This painting

Inspiration takes root in old-growth setting

Artist shares his love of painting forest interiors.

One of the most popular subjects in my 34 years of full-time painting has been the forests of North Vancouver Island. The first commercial offset lithograph print we did was of a huge old-growth tree. Named “The Cedar”, it won an award and was published in a book about B.C. artists. The original 22 x 30 inch watercolour is still around, hanging in a friend’s home in Port McNeill.

The image you see here is a 24×36-inch acrylic painting on deep canvas, currently hanging in Impressions Gallery in Campbell River for the month of March. It is, roughly, the 80th forest scene I have done.

My love for painting forest interiors goes back a long, long way. When I was very young and the spring school break came along, my father would take me along on his trapline where we would stay in a very small log cabin for the entire break. The trapline was along the Manitoba/Ontario border, where the environment was a multitude of lakes surrounded by granite rock ridges covered in pine trees.

I was mesmerized while the trees created a symphony of wonderful sounds as the spring winds wafted through them. I felt safe among them; sheltered, as I watched my father out on the spring ice working his traps for the then-plentiful beaver.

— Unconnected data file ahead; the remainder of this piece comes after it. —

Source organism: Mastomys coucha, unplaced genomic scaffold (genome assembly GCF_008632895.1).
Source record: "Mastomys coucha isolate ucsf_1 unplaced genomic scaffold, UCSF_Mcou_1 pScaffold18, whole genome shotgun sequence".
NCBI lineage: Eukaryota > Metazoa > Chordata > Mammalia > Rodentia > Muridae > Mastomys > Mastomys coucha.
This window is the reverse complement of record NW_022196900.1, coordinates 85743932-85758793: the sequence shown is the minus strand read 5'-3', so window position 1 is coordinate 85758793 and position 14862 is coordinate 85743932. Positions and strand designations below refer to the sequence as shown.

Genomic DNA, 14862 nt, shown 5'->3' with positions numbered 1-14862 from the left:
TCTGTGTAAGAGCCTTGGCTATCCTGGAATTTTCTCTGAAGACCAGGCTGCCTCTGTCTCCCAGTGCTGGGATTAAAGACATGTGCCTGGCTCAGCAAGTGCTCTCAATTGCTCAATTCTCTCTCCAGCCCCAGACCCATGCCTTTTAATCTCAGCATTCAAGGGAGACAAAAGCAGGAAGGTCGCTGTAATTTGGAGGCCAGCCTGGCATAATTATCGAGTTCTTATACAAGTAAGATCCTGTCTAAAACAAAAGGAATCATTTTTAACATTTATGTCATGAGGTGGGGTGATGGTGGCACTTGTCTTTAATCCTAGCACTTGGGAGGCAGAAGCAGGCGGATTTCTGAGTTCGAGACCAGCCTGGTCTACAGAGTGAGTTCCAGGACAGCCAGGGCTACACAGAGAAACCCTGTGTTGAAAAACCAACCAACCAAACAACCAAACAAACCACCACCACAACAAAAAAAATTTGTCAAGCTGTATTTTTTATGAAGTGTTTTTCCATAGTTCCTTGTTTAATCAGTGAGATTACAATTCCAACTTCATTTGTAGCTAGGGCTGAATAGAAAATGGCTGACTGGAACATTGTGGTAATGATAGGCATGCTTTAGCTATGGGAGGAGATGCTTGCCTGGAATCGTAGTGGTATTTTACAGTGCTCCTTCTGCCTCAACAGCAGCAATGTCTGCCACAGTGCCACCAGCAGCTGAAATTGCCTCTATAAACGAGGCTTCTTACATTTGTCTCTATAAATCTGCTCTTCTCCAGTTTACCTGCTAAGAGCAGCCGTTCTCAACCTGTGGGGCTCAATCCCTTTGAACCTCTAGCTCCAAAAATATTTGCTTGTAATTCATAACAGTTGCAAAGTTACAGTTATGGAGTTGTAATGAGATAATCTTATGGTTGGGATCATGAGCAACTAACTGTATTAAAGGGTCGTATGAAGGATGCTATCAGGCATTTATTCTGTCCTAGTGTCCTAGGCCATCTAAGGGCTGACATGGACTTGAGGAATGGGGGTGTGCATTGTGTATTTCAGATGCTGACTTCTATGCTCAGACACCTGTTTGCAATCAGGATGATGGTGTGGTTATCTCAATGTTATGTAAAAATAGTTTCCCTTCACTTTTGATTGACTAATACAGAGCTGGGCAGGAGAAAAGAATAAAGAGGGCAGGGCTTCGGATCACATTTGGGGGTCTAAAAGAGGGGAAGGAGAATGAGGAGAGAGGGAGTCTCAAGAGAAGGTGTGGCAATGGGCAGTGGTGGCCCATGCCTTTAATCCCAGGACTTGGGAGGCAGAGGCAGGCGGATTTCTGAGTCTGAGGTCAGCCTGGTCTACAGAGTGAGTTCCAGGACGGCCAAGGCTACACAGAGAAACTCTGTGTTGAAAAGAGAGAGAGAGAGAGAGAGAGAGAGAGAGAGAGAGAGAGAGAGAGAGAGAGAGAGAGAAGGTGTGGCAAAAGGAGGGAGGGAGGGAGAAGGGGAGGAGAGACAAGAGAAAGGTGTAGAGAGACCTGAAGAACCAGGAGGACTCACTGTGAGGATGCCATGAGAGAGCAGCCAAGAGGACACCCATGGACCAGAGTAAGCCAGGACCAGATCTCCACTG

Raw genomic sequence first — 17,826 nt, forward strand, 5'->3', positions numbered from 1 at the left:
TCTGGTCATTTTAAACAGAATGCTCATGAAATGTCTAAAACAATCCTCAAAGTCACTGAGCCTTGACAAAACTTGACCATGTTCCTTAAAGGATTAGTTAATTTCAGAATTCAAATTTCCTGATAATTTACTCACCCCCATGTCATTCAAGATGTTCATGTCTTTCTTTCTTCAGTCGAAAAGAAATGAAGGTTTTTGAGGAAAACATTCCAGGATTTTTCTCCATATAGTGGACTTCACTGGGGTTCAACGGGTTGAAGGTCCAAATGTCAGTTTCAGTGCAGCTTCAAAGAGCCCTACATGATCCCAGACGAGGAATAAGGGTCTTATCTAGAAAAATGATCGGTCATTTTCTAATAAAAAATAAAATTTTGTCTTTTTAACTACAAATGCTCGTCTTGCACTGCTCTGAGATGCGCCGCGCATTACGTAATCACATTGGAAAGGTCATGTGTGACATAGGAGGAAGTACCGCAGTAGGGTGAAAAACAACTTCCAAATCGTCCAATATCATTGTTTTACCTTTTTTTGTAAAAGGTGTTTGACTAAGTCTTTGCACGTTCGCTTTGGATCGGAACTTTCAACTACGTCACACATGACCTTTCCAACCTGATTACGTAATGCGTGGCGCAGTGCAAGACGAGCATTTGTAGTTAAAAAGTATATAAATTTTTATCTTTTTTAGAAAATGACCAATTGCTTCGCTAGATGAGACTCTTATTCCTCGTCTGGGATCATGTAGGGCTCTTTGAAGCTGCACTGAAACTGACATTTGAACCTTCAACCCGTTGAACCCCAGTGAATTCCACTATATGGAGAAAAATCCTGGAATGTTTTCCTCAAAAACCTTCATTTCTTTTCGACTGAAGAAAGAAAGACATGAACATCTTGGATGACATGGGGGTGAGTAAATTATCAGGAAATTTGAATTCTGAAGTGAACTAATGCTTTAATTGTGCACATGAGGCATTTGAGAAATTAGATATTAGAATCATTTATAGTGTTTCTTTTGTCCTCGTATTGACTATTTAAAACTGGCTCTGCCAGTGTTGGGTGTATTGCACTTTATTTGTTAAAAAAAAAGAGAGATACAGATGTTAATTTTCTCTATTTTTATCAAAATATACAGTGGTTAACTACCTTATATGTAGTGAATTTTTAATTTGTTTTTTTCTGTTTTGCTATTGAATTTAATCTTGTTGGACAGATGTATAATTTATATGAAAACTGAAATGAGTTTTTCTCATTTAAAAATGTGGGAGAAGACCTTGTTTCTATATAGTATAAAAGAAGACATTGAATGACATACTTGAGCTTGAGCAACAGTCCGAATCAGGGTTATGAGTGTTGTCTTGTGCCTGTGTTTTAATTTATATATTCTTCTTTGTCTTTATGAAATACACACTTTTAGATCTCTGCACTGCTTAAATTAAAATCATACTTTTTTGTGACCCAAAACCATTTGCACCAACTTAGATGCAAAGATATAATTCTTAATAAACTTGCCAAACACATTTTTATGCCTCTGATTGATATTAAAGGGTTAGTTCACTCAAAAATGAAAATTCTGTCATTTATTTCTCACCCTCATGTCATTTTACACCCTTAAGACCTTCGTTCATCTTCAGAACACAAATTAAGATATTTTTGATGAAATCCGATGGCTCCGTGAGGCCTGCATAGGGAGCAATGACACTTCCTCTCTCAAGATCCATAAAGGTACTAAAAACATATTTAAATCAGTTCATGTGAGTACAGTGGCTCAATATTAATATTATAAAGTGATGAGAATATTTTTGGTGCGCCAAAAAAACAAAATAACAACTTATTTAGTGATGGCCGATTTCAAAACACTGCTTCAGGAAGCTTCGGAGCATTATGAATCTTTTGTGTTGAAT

I still have those same feelings today when I sit in a grove of old trees; a peacefulness and safety that is hard to explain (why would I want to?). Maybe as I age I can empathize more with some of the old timers still alive in this patch of forest. Looking down at the roots reaching for nourishment in the soil, I realize that this is the same soil from which I get my food!

This time of year, as the sun begins to be able to penetrate the dimness among the foliage, is a good time to paint some of these sunlit patches. This painting was sketched along the Beaver Lake Trail at the Port Alice turnoff. The name of the painting tells the story: “Aging with Dignity”.

 

Gordon Henschel owns an art gallery in Nimpkish Heights. www.henschel.ca

 

 

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